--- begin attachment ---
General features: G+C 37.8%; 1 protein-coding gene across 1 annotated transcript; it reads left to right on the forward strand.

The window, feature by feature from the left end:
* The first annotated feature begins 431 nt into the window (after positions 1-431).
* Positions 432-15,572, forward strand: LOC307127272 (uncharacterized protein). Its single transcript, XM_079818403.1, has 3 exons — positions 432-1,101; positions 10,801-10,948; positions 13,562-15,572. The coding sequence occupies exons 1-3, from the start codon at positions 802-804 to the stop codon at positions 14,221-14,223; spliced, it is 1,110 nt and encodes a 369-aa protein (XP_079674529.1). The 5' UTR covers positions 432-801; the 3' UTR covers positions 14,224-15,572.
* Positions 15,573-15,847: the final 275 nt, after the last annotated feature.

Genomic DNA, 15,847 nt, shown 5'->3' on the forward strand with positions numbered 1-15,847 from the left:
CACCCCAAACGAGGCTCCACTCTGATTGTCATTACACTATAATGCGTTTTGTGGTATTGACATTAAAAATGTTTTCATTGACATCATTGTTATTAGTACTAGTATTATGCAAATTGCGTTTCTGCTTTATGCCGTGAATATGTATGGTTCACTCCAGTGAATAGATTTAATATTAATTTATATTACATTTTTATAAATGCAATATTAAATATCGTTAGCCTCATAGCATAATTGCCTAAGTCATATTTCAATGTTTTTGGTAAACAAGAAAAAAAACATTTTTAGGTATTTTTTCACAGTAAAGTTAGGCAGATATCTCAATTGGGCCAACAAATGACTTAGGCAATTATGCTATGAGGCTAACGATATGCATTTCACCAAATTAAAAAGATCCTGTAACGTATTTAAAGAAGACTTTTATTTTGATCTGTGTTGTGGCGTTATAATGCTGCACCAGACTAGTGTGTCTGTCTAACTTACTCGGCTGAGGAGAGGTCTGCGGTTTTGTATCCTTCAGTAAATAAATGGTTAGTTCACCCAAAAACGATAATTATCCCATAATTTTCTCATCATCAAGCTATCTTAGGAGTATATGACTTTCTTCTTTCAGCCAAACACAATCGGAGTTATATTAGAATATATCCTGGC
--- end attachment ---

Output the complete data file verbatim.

General features: G+C 37.8%; 1 protein-coding gene across 1 annotated transcript; it reads left to right on the forward strand.

The window, feature by feature from the left end:
* The first annotated feature begins 431 nt into the window (after positions 1-431).
* Positions 432-15,572, forward strand: LOC307127272 (uncharacterized protein). Its single transcript, XM_079818403.1, has 3 exons — positions 432-1,101; positions 10,801-10,948; positions 13,562-15,572. The coding sequence occupies exons 1-3, from the start codon at positions 802-804 to the stop codon at positions 14,221-14,223; spliced, it is 1,110 nt and encodes a 369-aa protein (XP_079674529.1). The 5' UTR covers positions 432-801; the 3' UTR covers positions 14,224-15,572.
* Positions 15,573-15,847: the final 275 nt, after the last annotated feature.

Genomic DNA, 15,847 nt, shown 5'->3' on the forward strand with positions numbered 1-15,847 from the left:
CACCCCAAACGAGGCTCCACTCTGATTGTCATTACACTATAATGCGTTTTGTGGTATTGACATTAAAAATGTTTTCATTGACATCATTGTTATTAGTACTAGTATTATGCAAATTGCGTTTCTGCTTTATGCCGTGAATATGTATGGTTCACTCCAGTGAATAGATTTAATATTAATTTATATTACATTTTTATAAATGCAATATTAAATATCGTTAGCCTCATAGCATAATTGCCTAAGTCATATTTCAATGTTTTTGGTAAACAAGAAAAAAAACATTTTTAGGTATTTTTTCACAGTAAAGTTAGGCAGATATCTCAATTGGGCCAACAAATGACTTAGGCAATTATGCTATGAGGCTAACGATATGCATTTCACCAAATTAAAAAGATCCTGTAACGTATTTAAAGAAGACTTTTATTTTGATCTGTGTTGTGGCGTTATAATGCTGCACCAGACTAGTGTGTCTGTCTAACTTACTCGGCTGAGGAGAGGTCTGCGGTTTTGTATCCTTCAGTAAATAAATGGTTAGTTCACCCAAAAACGATAATTATCCCATAATTTTCTCATCATCAAGCTATCTTAGGAGTATATGACTTTCTTCTTTCAGCCAAACACAATCGGAGTTATATTAGAATATATCCTGGC